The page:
Local outrage at that proposal contributed to the 30 per cent swing that saw the three local Lib Dem councillors ousted by Labour in 2006, and an immediate decision by the incoming Labour administration to save the old school for community sports use.

Bang in the middle of an estate with high levels of social deprivation, the old school offers a space for young people living in overcrowded flats to come and exercise. Today the Old Lilian Baylis School is home to a Sports Action Zone that is promoting sport across north Lambeth and Southwark. Its inspirational director, Brian Dickens, was awarded an MBE for what he’s achieved there. Boris Johnson was quick to come and associate himself with the popular facility just days after winning election as London Mayor – conveniently ignoring the fact that his party had tried to flog the site off. This summer, the site is home to many of the summer activities that are part of the expanded programme Labour’s launched, providing things for young people to do during their summer holidays.

This is just one example of how Labour councils can promote grassroots sports activities in areas with high levels of social deprivation. This year, we held the first ‘Lambeth World Cup’ borough-wide football tournament. Next year, we’re launching a wider-ranging annual sporting festival called ‘Lambeth Fit for 2012′ that aims to engage more people in healthy, sporting activity while at the same time equipping young people in our borough to take advantage of the job opportunities available thanks to the London Olympics. That festival will also allow us to showcase the new leisure centres that Labour’s building across our borough, with new facilities including three swimming pools and an ice rink due to open in Streatham, Clapham and Waterloo over the next few years.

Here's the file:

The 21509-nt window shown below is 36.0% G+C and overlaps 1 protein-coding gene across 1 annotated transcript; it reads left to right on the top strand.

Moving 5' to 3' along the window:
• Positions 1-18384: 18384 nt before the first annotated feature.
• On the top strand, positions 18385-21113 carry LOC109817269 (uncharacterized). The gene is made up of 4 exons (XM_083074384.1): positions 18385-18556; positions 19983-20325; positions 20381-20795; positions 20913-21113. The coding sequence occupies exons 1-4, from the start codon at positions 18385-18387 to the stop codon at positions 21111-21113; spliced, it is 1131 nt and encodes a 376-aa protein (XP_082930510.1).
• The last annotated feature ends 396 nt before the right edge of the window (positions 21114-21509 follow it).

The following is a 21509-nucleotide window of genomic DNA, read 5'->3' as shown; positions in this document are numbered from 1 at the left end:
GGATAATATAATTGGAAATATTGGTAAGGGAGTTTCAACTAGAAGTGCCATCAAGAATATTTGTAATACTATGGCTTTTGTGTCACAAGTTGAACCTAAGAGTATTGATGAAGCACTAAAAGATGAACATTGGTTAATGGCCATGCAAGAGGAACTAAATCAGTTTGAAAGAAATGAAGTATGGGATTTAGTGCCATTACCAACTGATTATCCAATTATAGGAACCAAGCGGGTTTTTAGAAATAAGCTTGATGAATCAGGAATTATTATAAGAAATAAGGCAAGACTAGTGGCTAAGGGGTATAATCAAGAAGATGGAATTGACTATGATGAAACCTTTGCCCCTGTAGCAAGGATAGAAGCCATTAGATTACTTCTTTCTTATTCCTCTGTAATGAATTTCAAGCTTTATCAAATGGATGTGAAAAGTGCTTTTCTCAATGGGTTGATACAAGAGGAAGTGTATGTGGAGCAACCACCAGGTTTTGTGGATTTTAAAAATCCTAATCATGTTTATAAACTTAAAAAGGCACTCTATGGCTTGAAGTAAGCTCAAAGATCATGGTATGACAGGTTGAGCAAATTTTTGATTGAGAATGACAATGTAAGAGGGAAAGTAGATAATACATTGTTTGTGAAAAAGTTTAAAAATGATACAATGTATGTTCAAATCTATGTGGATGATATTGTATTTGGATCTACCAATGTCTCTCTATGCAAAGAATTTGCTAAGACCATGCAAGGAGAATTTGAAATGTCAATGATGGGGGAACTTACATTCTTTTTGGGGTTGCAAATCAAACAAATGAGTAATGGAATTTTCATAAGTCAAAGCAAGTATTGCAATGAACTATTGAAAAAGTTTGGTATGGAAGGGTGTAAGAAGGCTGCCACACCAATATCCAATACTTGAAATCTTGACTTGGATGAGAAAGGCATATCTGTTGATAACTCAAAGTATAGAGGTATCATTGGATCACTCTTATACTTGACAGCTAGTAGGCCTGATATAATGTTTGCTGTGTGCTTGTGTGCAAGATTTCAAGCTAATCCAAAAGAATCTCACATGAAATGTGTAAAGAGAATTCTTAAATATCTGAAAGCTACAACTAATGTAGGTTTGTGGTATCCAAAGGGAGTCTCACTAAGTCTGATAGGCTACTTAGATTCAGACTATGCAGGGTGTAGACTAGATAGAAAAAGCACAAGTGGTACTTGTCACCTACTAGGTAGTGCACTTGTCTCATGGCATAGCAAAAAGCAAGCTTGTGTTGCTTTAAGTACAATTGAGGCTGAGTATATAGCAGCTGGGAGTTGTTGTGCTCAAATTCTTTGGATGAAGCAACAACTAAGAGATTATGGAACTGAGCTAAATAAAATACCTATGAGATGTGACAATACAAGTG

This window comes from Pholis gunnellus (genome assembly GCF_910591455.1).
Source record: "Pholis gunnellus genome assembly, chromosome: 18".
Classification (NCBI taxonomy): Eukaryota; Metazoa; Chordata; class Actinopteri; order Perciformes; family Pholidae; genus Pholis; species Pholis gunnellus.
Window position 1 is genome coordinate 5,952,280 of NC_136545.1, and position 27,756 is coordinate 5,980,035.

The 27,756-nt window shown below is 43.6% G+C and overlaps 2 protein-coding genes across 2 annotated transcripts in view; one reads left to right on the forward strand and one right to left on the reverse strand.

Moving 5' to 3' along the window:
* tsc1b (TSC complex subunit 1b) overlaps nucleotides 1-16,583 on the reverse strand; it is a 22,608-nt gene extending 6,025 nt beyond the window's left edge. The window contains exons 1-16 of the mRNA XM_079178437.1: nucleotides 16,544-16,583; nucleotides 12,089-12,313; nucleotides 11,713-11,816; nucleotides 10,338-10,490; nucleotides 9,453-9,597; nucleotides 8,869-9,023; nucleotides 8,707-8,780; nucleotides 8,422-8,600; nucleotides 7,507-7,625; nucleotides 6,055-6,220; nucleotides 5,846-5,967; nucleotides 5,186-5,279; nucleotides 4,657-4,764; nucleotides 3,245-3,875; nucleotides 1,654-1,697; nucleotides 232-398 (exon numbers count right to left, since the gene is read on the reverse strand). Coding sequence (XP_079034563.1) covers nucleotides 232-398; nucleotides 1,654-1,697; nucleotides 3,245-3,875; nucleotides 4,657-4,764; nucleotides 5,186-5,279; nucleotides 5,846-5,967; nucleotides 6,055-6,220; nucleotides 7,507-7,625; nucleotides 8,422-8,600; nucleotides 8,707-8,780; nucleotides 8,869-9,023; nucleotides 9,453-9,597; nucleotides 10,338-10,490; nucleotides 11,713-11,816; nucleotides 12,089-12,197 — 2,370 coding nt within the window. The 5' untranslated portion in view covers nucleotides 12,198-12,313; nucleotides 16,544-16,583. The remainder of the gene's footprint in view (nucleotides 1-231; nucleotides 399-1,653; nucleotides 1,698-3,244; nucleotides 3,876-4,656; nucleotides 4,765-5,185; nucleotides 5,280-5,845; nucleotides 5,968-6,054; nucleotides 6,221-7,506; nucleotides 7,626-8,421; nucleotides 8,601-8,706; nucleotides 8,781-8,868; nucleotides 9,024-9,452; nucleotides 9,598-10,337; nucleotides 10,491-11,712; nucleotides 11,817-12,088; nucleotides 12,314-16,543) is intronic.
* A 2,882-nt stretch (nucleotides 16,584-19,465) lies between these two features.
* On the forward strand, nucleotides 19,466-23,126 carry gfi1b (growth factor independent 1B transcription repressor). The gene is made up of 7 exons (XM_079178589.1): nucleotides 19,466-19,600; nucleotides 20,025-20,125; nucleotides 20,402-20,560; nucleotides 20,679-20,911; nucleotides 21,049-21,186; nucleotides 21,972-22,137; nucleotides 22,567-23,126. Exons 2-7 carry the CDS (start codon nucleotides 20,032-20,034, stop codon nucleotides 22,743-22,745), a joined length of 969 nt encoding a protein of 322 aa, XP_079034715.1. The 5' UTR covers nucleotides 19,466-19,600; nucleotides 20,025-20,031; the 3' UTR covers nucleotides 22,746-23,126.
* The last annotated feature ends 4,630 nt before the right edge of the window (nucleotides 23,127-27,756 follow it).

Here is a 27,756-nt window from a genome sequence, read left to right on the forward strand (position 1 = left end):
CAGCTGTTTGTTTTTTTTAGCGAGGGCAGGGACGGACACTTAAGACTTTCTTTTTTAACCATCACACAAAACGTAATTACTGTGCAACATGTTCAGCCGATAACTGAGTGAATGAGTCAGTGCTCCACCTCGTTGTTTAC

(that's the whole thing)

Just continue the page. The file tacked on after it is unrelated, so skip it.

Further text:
The Lib Dems and Tories who left Lambeth with London’s worst-funded youth service were planning to bulldoze Brixton’s Recreation Centre before their encounter with the voters put paid to the idea. Instead, Labour invested £3m to give the Rec Europe’s most advanced children’s sport zone and gym. But the Lib Dems haven’t learnt their lesson. Barely a mile away, the Lib Dems and Tories running Southwark are planning to close down and sell off Camberwell leisure centre.

Young people deserve the chance to get involved in sport. It boosts their self-esteem and gives many of them the first opportunity in their lives to experience success and achievement. Young people living in overcrowded housing need the positive outlet sport gives them to work off their excess energy. Sport activities have an important place in the range of diversionary activities that can turn young offenders away from crime. There’s an electoral dividend for providing the facilities local communities want to see. Labour’s making a difference on sport because we understand the social justice case alongside the many other benefits that a strong sports infrastructure can bring.

While we’re cheering on Britain’s athletes in Beijing, let’s not forget the work Labour’s done to help our athletes win and the work we’re still doing to develop the Olympic champions who’ll win in London in 2012. But it’s not just about going for gold. It’s about giving every young person access to the enormous benefits that sport can bring.

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Steve Reed MP

is shadow minister for Home Affairs and a vice-chair of Progress